At times, Prime Minister Narendra Modi’s government has seemed more intent on removing criticism on Twitter than trying to control the Covid-19 pandemic, medical journal The Lancet has said in an editorial.
“Modi’s actions in attempting to stifle criticism and open discussion during the crisis are inexcusable,” Lancet said.
The editorial published in the world’s most renowned medical journal said the Institute for Health Metrics and Evaluation (IHME) estimates that India will see a staggering 1 million deaths from Covid-19 by August 1.
“If that outcome was to happen, Modi’s government would be responsible for presiding over a self-inflicted national catastrophe,” Lancet said in a scathing criticism of the government.
Lancet said India squandered its early successes in controlling Covid-19. Until April, the government’s Covid-19 taskforce had not met in months, it said.
“The consequences of that decision are clear before us, and India must now restructure its response while the crisis rages. The success of that effort will depend on the government owning up to its mistakes, providing responsible leadership and transparency, and implementing a public health response that has science at its heart,” Lancet said.
In the suggested course of action, Lancet said India must reduce SARS-CoV-2 transmission as much as possible while the vaccine is rolled out.
“As cases continue to mount, the government must publish accurate data in a timely manner, and forthrightly explain to the public what is happening and what is needed to bend the epidemic curve, including the possibility of a new federal lockdown,” it said.
Genome sequencing needs to be expanded to better track, understand and control emerging and more transmissible SARS-CoV-2 variants, it said.
“Local governments have begun taking disease containment measures, but the federal government has an essential role in explaining to the public the necessity of masking, social distancing, halting mass gatherings, voluntary quarantine, and testing,” it added.
Lancet said the botched vaccination campaign must be rationalised and implemented with all due speed. There are two immediate bottlenecks to overcome: increasing vaccine supply (some of which should come from abroad) and setting up a distribution campaign that can cover not just urban but also rural and poorer citizens, who constitute more than 65 per cent of the population (over 800 million people) but face a desperate scarcity of public health and primary care facilities, the editorial said.
The government must work with local and primary healthcare centres that know their communities and create an equitable distribution system for the vaccine, it added.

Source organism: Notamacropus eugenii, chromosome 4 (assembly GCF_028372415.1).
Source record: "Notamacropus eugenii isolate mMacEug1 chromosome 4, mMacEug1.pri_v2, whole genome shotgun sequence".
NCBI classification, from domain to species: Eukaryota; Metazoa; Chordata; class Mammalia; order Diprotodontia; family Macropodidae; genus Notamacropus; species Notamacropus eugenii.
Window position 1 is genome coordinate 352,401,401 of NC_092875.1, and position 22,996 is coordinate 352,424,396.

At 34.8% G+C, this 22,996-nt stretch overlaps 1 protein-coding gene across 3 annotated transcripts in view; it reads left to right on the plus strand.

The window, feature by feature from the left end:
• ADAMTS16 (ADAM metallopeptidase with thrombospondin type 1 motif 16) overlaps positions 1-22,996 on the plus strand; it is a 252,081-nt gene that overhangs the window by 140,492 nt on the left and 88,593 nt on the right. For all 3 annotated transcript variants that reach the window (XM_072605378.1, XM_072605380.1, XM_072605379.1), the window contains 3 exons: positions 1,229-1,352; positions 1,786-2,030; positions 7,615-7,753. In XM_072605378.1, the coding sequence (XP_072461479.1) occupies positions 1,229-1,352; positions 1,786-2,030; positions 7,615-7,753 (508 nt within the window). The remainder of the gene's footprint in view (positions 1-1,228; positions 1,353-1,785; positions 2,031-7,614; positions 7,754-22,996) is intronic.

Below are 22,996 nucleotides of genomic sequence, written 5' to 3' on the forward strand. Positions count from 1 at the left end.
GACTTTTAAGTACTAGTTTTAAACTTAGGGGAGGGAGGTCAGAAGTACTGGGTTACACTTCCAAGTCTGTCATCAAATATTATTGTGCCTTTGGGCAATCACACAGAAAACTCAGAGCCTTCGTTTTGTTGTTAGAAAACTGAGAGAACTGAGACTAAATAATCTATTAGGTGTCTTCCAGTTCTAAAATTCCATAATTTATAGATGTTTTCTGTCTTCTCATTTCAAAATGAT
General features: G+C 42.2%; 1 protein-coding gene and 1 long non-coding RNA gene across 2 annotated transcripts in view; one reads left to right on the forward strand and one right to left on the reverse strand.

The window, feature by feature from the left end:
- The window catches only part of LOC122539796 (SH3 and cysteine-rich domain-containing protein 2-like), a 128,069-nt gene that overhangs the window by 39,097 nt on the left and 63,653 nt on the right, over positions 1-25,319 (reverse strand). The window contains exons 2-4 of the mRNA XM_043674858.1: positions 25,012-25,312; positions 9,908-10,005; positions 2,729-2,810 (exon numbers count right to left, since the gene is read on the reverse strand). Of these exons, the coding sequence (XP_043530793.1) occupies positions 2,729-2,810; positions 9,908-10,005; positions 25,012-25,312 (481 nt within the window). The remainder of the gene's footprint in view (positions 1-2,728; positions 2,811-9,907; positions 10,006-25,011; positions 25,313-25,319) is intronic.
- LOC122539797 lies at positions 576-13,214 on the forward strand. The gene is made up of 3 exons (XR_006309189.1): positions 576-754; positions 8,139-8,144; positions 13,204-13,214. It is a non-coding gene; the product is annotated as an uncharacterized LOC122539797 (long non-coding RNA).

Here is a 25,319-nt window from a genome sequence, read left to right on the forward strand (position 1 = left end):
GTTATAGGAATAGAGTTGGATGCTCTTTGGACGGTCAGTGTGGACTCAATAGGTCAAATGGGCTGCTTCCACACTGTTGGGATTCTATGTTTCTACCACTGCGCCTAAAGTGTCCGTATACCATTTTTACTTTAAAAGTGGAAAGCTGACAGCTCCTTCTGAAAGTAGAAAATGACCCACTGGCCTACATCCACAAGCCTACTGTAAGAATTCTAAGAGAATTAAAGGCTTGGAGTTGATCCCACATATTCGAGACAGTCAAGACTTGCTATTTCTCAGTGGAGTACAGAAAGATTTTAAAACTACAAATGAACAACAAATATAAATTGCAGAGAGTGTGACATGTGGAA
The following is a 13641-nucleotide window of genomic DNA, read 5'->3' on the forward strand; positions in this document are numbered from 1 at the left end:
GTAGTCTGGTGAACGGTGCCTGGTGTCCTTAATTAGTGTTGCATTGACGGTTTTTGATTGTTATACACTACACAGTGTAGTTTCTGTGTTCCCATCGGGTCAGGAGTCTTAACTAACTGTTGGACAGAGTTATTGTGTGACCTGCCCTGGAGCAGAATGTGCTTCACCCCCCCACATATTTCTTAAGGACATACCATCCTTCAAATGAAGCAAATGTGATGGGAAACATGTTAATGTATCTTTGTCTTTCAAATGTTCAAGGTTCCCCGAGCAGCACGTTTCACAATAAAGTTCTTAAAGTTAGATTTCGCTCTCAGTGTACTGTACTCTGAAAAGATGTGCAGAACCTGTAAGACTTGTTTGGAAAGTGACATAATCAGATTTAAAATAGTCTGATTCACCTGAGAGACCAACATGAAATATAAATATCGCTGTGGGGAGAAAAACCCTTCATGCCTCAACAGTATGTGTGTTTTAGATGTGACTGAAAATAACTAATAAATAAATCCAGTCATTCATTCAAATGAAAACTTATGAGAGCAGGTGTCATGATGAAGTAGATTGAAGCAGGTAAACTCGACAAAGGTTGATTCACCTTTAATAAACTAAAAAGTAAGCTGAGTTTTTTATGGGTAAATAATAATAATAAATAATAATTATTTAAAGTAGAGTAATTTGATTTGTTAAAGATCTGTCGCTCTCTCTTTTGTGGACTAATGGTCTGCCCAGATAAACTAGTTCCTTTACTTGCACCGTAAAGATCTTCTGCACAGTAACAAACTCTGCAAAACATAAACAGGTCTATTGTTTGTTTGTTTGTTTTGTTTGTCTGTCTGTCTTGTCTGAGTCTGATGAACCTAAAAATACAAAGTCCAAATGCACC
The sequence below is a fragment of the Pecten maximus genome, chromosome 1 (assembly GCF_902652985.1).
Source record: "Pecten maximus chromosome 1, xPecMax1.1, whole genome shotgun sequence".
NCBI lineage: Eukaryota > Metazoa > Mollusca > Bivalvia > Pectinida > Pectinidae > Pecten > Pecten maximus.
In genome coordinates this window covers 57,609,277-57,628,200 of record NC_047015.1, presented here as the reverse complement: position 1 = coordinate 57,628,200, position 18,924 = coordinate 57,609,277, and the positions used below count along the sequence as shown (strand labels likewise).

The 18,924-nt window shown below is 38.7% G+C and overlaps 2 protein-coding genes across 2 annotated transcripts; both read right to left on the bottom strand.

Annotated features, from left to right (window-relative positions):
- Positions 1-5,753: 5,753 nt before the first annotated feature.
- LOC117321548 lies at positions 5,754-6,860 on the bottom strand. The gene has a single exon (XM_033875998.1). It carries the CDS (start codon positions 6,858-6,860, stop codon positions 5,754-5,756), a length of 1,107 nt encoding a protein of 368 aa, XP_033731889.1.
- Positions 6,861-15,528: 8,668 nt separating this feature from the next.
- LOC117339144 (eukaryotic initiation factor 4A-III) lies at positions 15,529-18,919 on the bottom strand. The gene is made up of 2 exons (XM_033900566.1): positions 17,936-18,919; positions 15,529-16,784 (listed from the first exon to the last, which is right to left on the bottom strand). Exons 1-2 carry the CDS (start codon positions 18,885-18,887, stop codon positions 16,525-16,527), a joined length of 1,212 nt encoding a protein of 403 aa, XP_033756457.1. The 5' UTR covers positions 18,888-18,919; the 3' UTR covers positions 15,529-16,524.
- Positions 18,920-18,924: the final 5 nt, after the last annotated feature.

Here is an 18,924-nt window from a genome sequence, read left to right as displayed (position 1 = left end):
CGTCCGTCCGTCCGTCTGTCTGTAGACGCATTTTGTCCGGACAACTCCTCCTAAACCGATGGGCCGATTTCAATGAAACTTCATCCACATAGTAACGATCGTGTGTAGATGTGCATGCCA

Lancet said the scenes of suffering in India are hard to comprehend. As of May 4, more than 20.2 million cases of Covid-19 had been reported, with a rolling average of 3,78,000 cases a day, together with more than 2,22,000 deaths, which experts believe are likely to be substantial underestimated, Lancet said.
Hospitals are overwhelmed, and health workers are exhausted and becoming infected. Social media is full of desperate people (doctors and the public) seeking medical oxygen, hospital beds, and other necessities, it said.
Lancet said that yet before the second wave of cases of Covid-19 began to mount in early March, Minister of Health Harsh Vardhan declared that India was in the “endgame” of the epidemic.
The impression from the government was that India had beaten Covid-19 after several months of low case counts, despite repeated warnings of the dangers of a second wave and the emergence of a new strain, it added.
“Despite warnings about the risks of superspreader events, the government allowed religious festivals to go ahead, drawing millions of people from around the country, along with huge political rallies conspicuous for their lack of Covid-19 mitigation measures,” the editorial said.
The message that Covid-19 was essentially over also slowed the start of India’s Covid-19 vaccination campaign, which has vaccinated less than 2 per cent of the population, it said.
“At the federal level, India’s vaccination plan soon fell apart. The government abruptly shifted course without discussing the change in policy with states, expanding vaccination to everyone older than 18 years, draining supplies, and creating mass confusion and a market for vaccine doses in which states and hospital systems competed,” it added.
The crisis has not been equally distributed, with states such as Uttar Pradesh and Maharashtra unprepared for the sudden spike in cases, quickly running out of medical oxygen, hospital space, and overwhelming the capacity of cremation sites, and with some state governments threatening those asking for oxygen or a hospital bed with national security laws, Lancet said.
Others, such as Kerala and Odisha, were better prepared, and have been able to produce enough medical oxygen in this second wave to export it to other states, it said.